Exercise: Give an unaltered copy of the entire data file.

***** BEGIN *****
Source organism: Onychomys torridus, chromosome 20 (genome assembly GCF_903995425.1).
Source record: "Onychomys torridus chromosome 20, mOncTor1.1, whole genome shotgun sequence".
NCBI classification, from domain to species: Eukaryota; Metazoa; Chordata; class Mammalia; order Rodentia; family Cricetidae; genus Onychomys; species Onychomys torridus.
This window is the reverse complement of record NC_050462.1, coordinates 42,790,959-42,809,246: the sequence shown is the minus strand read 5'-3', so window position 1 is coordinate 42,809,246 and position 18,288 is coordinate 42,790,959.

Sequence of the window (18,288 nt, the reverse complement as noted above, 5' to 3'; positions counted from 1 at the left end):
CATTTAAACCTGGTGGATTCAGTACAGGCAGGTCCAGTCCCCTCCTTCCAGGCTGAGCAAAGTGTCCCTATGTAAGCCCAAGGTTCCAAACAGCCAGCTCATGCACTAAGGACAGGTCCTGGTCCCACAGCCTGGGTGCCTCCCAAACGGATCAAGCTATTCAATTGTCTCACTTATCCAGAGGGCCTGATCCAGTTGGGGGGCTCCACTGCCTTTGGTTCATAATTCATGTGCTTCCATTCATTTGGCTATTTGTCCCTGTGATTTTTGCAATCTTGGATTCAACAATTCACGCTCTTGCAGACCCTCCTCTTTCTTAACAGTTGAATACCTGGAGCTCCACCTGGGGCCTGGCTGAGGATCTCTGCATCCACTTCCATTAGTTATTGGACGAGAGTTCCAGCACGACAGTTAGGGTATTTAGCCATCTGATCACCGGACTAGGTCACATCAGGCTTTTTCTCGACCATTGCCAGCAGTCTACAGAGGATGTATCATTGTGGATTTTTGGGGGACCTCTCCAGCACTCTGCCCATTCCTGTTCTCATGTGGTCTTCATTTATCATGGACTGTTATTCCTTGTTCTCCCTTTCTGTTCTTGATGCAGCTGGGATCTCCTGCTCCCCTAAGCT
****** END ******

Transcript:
Source organism: Onychomys torridus, chromosome 20 (genome assembly GCF_903995425.1).
Source record: "Onychomys torridus chromosome 20, mOncTor1.1, whole genome shotgun sequence".
NCBI classification, from domain to species: Eukaryota; Metazoa; Chordata; class Mammalia; order Rodentia; family Cricetidae; genus Onychomys; species Onychomys torridus.
This window is the reverse complement of record NC_050462.1, coordinates 42,790,959-42,809,246: the sequence shown is the minus strand read 5'-3', so window position 1 is coordinate 42,809,246 and position 18,288 is coordinate 42,790,959.

Sequence of the window (18,288 nt, the reverse complement as noted above, 5' to 3'; positions counted from 1 at the left end):
CATTTAAACCTGGTGGATTCAGTACAGGCAGGTCCAGTCCCCTCCTTCCAGGCTGAGCAAAGTGTCCCTATGTAAGCCCAAGGTTCCAAACAGCCAGCTCATGCACTAAGGACAGGTCCTGGTCCCACAGCCTGGGTGCCTCCCAAACGGATCAAGCTATTCAATTGTCTCACTTATCCAGAGGGCCTGATCCAGTTGGGGGGCTCCACTGCCTTTGGTTCATAATTCATGTGCTTCCATTCATTTGGCTATTTGTCCCTGTGATTTTTGCAATCTTGGATTCAACAATTCACGCTCTTGCAGACCCTCCTCTTTCTTAACAGTTGAATACCTGGAGCTCCACCTGGGGCCTGGCTGAGGATCTCTGCATCCACTTCCATTAGTTATTGGACGAGAGTTCCAGCACGACAGTTAGGGTATTTAGCCATCTGATCACCGGACTAGGTCACATCAGGCTTTTTCTCGACCATTGCCAGCAGTCTACAGAGGATGTATCATTGTGGATTTTTGGGGGACCTCTCCAGCACTCTGCCCATTCCTGTTCTCATGTGGTCTTCATTTATCATGGACTGTTATTCCTTGTTCTCCCTTTCTGTTCTTGATGCAGCTGGGATCTCCTGCTCCCCTAAGCT